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4 February 2018 | Feature Article

Peaceful Rest, KB Asante (1924-2018)

Peaceful Rest, KB Asante (1924-2018)

It has been said, time and again, that even the evildoer has his/her day of remembrance. Not that there was anything remarkably baleful or baneful about the man. His kind of existential longevity was a great achievement in of itself. My main source of inspiration for writing this tribute stems from the fact that the subject was the same age as my beloved eldest maternal aunt, Mary AkosuaBaaduaaSintim of Akyem-Apedwa and Asiakwa. Among the membership of the Jehu Appiah-founded Musama Disco Cristo Church (MDCC), to which she once introduced me, she was known as Pastor Saribaba Mary B. Sintim. The MDCC adherents believe that every person has a heavenly name that is indelibly etched on one’s spiritual forehead, by which Divine Providence will call the supplicant into His /Her presence on the Day of Judgment.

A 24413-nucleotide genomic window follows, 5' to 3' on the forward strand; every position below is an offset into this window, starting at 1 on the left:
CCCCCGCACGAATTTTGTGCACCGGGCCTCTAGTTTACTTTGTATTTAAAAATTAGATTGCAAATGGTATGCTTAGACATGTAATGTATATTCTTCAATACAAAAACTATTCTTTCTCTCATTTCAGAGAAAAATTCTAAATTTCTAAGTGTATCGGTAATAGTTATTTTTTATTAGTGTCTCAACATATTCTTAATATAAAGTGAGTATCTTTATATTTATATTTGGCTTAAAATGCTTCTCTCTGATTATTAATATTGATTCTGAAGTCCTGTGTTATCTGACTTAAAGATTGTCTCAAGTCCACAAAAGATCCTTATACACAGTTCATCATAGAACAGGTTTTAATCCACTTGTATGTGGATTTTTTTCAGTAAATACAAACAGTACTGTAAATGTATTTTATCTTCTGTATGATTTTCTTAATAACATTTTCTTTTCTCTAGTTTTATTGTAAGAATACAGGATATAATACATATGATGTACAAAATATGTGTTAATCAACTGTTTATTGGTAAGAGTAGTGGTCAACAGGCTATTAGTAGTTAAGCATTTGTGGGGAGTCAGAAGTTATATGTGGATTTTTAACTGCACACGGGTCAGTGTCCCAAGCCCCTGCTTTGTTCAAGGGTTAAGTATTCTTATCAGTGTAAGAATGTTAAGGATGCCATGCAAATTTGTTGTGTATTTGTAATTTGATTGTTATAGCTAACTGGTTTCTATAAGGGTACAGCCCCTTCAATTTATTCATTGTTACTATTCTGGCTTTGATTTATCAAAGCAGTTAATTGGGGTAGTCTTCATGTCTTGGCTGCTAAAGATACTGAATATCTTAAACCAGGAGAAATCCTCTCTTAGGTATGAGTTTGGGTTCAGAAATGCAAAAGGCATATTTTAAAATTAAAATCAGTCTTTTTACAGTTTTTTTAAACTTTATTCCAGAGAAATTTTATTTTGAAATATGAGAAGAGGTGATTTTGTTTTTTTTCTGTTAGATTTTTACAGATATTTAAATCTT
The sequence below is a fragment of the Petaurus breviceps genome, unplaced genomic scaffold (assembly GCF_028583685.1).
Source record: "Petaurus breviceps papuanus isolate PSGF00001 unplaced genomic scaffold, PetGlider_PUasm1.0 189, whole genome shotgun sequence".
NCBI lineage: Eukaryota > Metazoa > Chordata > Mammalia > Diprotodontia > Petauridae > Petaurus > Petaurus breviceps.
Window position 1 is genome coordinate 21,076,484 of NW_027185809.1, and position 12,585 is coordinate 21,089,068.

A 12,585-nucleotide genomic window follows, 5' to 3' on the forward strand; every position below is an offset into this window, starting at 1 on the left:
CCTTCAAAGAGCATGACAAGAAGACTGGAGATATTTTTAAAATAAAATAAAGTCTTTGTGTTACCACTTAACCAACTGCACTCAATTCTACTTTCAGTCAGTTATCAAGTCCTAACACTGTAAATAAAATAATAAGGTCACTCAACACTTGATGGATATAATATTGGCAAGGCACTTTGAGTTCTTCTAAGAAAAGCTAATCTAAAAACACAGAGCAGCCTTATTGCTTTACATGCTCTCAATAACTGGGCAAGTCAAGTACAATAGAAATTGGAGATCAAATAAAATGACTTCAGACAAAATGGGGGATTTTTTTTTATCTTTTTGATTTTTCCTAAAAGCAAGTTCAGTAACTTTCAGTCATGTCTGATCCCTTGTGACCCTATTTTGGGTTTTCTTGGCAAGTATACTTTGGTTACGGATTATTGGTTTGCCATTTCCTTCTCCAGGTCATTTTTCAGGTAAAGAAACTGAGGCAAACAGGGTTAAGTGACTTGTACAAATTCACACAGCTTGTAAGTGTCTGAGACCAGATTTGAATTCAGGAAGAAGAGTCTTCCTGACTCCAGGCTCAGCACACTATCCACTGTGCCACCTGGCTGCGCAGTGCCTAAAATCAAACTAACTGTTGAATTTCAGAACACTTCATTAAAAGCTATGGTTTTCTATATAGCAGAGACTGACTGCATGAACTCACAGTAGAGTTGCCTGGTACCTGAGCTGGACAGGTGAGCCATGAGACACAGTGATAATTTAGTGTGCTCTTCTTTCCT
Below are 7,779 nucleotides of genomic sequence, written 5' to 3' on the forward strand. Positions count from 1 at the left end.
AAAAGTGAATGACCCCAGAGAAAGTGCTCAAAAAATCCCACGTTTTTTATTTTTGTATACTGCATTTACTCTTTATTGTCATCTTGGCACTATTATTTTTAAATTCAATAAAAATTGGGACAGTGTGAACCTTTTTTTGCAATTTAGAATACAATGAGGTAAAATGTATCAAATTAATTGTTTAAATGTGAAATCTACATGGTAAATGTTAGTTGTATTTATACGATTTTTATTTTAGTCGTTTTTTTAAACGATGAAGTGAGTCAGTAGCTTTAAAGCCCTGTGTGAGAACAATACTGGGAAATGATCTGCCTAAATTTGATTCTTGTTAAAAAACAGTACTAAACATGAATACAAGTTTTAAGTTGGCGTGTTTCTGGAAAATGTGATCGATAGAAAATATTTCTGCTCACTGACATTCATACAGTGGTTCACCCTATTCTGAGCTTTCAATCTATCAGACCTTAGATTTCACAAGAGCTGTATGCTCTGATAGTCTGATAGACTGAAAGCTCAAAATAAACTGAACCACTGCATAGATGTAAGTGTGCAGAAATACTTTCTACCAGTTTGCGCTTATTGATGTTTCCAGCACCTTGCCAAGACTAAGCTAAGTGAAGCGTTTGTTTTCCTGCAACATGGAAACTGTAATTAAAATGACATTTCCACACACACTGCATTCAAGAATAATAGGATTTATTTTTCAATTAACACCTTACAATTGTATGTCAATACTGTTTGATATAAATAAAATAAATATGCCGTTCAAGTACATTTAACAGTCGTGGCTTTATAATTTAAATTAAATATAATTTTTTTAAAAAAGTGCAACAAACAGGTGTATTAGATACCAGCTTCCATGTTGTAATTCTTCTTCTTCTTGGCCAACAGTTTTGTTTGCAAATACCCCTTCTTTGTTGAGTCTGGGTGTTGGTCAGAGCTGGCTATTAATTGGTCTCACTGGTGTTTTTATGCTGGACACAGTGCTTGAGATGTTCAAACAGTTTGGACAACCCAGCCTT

I spent several days at Mosano, Gomoa-Eshiem, in the Central Region, with my Auntie Mary and her two daughters, namely, Naa(Catherine Moir) and Korkor (Anna Keith) - (nééAgboka), but I never got my Heavenly Name read for me. Naa and Korkor had their respective Heavenly Names which I cannot readily remember. Nevertheless, what made me identify with Mr. K. B. Asante, the renowned diplomat, politician, mathematician and journalist, was the fact that the staunch Nkrumah disciple and, some critics say, unabashed propagandist, was the fact that he and Auntie Mary had been born in the same year, 1924, perhaps a month or two apart. I was especially close to my aunt because the two of us were the pair of the most sickly members of the Aboagye or Sintim-Aboagye Clan, of Akyem-Asiakwa, that nearly every family member expected to pass on before the time that it took the fastest speaker to say “Grandpa!”